Automation Use Cases

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FountainBlue’s October 9, 2020 VIP Roundtable: Automation Use Cases

FountainBlue’s October 9 VIP roundtable was on the topic of ‘Automation Use Cases’, conducted online with introductory remarks provided by our host company at Automation Anywhere. Below are notes from the conversation.

We were fortunate to have a diverse range of executives in attendance who shared a wide range of perspectives across organizations, across industries, across roles, across teams. 

It was exhilarating and exciting to hear of all the automation use cases envisioned, designed and implemented across industries by some smart, collaborative innovators and leaders. The future is bright for continued advancements in automation, providing more efficient, more effective support and information. Fundamental to the success of automation use cases is an understanding of:

  • the needs of the customer
  • the origination of, type of, format of and volume of the data produced
  • the processes underlying the solutions
  • the desired efficiency and effectiveness goal of the automation
  • the role of collaboration in the automation
  • AI to rapid process the volumes of available data and understand trends

One of the challenges for producing effective automation use cases is the latency involved in getting the right information to the right places/location/software/person. As we move from 4G to 5G, the latency get better addressed (going from 50 to 1 millisecond). Strategies for minimizing that latency were proposed.

Below is a list of potential innovations around automation.

  • Documenting transfer of property and information from one party to another
  • Humans training robots how to do what they do on the manufacturing floor for example
  • Further integration of 360 and other sophisticated cameras to better understand status before and after an event
  • Bridge between the AI which understands the data of the now/past to the Machine Learn – predicting a trend/action/pattern/event based on past data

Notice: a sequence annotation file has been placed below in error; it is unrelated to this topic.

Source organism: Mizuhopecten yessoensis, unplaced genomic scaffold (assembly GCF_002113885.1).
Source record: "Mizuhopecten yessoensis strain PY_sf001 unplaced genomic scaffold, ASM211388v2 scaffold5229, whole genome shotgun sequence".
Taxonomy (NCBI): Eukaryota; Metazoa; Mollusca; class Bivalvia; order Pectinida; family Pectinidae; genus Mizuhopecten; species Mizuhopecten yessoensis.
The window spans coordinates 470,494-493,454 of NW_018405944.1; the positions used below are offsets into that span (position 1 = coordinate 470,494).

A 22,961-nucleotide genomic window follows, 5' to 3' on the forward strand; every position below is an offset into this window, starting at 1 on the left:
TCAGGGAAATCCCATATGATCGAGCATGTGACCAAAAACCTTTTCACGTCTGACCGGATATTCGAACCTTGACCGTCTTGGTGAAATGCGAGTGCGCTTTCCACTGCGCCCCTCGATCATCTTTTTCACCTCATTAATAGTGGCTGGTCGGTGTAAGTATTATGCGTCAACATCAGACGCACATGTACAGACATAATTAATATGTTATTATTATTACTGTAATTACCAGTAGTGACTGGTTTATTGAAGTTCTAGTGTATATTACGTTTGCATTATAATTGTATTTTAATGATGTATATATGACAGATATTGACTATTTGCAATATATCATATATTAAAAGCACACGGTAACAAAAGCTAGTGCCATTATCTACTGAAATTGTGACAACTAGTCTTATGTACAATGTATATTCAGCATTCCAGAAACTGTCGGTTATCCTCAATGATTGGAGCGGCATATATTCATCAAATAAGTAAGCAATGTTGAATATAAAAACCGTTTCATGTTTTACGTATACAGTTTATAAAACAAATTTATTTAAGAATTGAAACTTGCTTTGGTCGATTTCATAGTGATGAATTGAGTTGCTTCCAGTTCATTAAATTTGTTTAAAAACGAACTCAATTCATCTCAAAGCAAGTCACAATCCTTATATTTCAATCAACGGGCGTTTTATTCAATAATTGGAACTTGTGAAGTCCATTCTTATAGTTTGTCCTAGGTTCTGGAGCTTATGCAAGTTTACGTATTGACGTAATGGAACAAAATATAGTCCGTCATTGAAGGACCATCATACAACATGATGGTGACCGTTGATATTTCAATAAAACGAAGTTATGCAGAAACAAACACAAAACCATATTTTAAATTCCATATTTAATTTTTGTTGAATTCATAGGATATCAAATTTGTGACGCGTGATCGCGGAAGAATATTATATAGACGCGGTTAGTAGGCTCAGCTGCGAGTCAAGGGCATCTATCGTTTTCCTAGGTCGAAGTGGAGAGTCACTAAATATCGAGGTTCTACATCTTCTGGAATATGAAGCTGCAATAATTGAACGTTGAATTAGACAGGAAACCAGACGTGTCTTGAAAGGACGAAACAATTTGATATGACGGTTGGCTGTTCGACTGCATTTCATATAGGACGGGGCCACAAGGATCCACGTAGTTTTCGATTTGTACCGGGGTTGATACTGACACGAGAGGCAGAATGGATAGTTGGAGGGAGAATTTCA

• Move between just the collection of data (what temperature is it) to the second degree of sensors which summarizes what a collection of data could mean and alerts the user (temperature plus respiration plus oxygen might mean infection)

Below are some best practices for producing automation use cases.

  • Test each software and hardware element independently and collectively.
  • Automate things that need to be frequently measured, processed in detail, etc.,
  • Provide actionable dashboards for the user.
  • Curate and collect data quickly and efficiently, filtering out what’s irrelevant.
  • Protect the privacy of users, but gather the aggregated data to make decisions, inform users, etc.,
  • Frequently track the time-to-value for your own company, and for your clients.
  • Figure out what’s true data, and only include the data that’s true within the offering you’re providing.

The discussion turned to the role of humans in automation use cases (process automation vs attended automation). We concluded that humans will never be obsolete and we listed specific circumstances where humans are needed.

  • Humans will have to be the decision-maker/fall-guy (or girl). This can not be delegated to a robot or hardware or software.
  • Humans decide what data is important and how important for what scenarios. In other words, the automation use case is generally designed by humans.
  • Humans need to evaluate the automation use case and make improvements. 
  • Humans define how to make the customer experience valuable for each type of customer – something which may not be inherently logical.
  • Humans have the creativity to solve a problem whose solution is not logical.
  • Humans know best how to bring the joy and passion to other humans.
  • Humans will have empathy for other humans, something difficult to program in. 

We conclude by looking at hybrid models, where humans and robots with hardware and software elements are fully integrated. What would it take to make this happen? 

All industries, all companies, all people will be progressively impacted in ways big and small by automation. Embrace this reality and do your own part in leading and innovating so automation is well integrated into your work and life. And while you’re doing it, make sure you’re focusing on the ‘human’ problems, not just the business opportunities which are profitable for some.

Please join me in thanking our hosts at Automation Anywhere, and our participating executives.


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